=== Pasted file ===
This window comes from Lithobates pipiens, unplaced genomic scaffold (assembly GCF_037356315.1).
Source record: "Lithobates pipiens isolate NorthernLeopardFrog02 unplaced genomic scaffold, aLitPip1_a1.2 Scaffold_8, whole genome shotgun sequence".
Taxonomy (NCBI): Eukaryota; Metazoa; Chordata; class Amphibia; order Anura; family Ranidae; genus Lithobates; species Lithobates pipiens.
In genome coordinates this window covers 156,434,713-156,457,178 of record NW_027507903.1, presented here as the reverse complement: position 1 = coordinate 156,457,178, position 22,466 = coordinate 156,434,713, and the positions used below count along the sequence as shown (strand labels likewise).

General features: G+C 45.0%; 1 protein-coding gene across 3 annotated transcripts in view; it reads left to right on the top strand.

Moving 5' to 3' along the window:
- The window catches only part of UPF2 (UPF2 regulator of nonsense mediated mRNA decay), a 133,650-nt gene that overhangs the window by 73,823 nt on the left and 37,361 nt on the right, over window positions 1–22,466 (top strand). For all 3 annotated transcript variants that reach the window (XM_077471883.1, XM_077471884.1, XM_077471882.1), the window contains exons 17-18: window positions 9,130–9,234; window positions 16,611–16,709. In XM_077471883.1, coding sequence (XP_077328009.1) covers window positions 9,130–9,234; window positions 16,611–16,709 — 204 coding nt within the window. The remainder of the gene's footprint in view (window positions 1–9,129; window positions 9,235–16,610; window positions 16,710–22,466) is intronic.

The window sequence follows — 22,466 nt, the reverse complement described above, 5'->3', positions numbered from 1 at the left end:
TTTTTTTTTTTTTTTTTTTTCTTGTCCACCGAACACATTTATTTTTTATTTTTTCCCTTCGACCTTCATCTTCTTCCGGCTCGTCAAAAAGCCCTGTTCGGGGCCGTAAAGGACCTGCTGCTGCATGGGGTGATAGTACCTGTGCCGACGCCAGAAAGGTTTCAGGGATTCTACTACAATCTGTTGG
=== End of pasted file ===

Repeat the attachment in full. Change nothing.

This window comes from Lithobates pipiens, unplaced genomic scaffold (assembly GCF_037356315.1).
Source record: "Lithobates pipiens isolate NorthernLeopardFrog02 unplaced genomic scaffold, aLitPip1_a1.2 Scaffold_8, whole genome shotgun sequence".
Taxonomy (NCBI): Eukaryota; Metazoa; Chordata; class Amphibia; order Anura; family Ranidae; genus Lithobates; species Lithobates pipiens.
In genome coordinates this window covers 156,434,713-156,457,178 of record NW_027507903.1, presented here as the reverse complement: position 1 = coordinate 156,457,178, position 22,466 = coordinate 156,434,713, and the positions used below count along the sequence as shown (strand labels likewise).

General features: G+C 45.0%; 1 protein-coding gene across 3 annotated transcripts in view; it reads left to right on the top strand.

Moving 5' to 3' along the window:
- The window catches only part of UPF2 (UPF2 regulator of nonsense mediated mRNA decay), a 133,650-nt gene that overhangs the window by 73,823 nt on the left and 37,361 nt on the right, over window positions 1–22,466 (top strand). For all 3 annotated transcript variants that reach the window (XM_077471883.1, XM_077471884.1, XM_077471882.1), the window contains exons 17-18: window positions 9,130–9,234; window positions 16,611–16,709. In XM_077471883.1, coding sequence (XP_077328009.1) covers window positions 9,130–9,234; window positions 16,611–16,709 — 204 coding nt within the window. The remainder of the gene's footprint in view (window positions 1–9,129; window positions 9,235–16,610; window positions 16,710–22,466) is intronic.

The window sequence follows — 22,466 nt, the reverse complement described above, 5'->3', positions numbered from 1 at the left end:
TTTTTTTTTTTTTTTTTTTTCTTGTCCACCGAACACATTTATTTTTTATTTTTTCCCTTCGACCTTCATCTTCTTCCGGCTCGTCAAAAAGCCCTGTTCGGGGCCGTAAAGGACCTGCTGCTGCATGGGGTGATAGTACCTGTGCCGACGCCAGAAAGGTTTCAGGGATTCTACTACAATCTGTTGG